Between a Rock and a Hard Place by Tony EvansNewsweek magazine suggested as much this week. And the magazine went further, suggesting that Tony himself may not exist. The fact is, until Tuesday night, when an Associated Press reporter was allowed to see and speak to the boy, his physical presence was little more than an article of faith for nearly everyone associated with him and the publication of his book. With the exception of his adoptive mother, virtually no one - not his editor, nor his publisher, nor his agent, nor his closest adult friends, nor the journalists who had interviewed him, nor the Make-A-Wish Foundation, which gave him a computer - had ever seen Tony. All of them knew Tony only by telephone. Newsweek defended its story, but promised to acknowledge any mistakes it may have made.
The Rock and A Hard Place - Chapter 1 - Soul Mate Studio
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For months Armistead Maupin had been talking on the phone with Anthony Godby Johnson, the adopted son of Vicki Johnson, a social worker whom he claimed had adopted him after his real parents were tried and sentenced for physical and sexual abuse. Although Maupin had never met Anthony Johnson, nicknamed Tony, he felt Tony was a close friend and one of the more inspirational people he had ever met, and their friendship was the basis of Maupin's book The Night Listener. Maupin was not the first writer to whom Tony reached out. The book was extraordinarily sophisticated for a fifteen-year-old to have written, and Tony was heralded as a kind of abused prodigy and inspiration for everyone. Although he had lost a leg and been injured by a stroke, Tony continued his phone conversations with well-known writers and activists, including Jay Godby whose name Tony adopted as his middle name , editor David Groff, Terry Anderson Maupin's partner , and Dr.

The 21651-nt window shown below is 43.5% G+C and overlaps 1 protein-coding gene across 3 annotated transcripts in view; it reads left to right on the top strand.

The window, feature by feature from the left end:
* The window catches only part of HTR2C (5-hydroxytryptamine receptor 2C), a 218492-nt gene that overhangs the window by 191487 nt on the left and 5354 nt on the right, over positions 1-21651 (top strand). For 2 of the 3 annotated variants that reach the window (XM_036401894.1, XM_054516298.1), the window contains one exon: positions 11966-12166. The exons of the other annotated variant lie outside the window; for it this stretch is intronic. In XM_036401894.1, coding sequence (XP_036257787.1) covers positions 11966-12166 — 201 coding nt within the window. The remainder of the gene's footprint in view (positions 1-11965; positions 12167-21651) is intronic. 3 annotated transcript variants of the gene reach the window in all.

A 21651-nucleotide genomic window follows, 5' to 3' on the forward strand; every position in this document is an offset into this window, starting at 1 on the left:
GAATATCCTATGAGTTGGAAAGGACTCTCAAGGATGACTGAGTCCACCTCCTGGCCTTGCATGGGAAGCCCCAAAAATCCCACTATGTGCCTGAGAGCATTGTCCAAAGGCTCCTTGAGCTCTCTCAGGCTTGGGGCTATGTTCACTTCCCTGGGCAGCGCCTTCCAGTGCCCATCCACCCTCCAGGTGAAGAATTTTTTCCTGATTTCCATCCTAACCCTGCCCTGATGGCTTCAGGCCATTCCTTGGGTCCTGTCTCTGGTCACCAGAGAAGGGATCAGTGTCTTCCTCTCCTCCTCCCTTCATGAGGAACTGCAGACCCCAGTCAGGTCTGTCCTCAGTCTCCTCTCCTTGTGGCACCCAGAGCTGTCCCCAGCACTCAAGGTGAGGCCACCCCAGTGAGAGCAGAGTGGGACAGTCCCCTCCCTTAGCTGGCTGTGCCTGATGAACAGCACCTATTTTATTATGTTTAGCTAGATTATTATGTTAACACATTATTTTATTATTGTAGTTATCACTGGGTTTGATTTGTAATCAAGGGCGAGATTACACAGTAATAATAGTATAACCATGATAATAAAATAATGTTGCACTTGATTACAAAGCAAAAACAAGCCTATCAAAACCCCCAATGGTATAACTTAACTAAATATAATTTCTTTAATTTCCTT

Between a Rock and a Hard Place
Between A Rock And A Hard Place - Pastor John Gray
Oprah Winfrey was recently embarrassed yet again when a memoir she had promoted on her television show and in her book club was revealed to have been faked. The book, "Angel at the Fence," told the story of a young boy and girl, each on the opposite side of a Buchenwald fence in Nazi Germany. Little Roma would throw apples to her little boyfriend Herman, her love keeping him alive through the horrors of the Holocaust. It was, Oprah said, "the greatest love story" she had ever heard. It was also a fake; the author, Herman Rosenblat, admitted that he and his wife actually met on a blind date years ago in Manhattan. The book has since been scrubbed, though plans for a film version of the tale are continuing.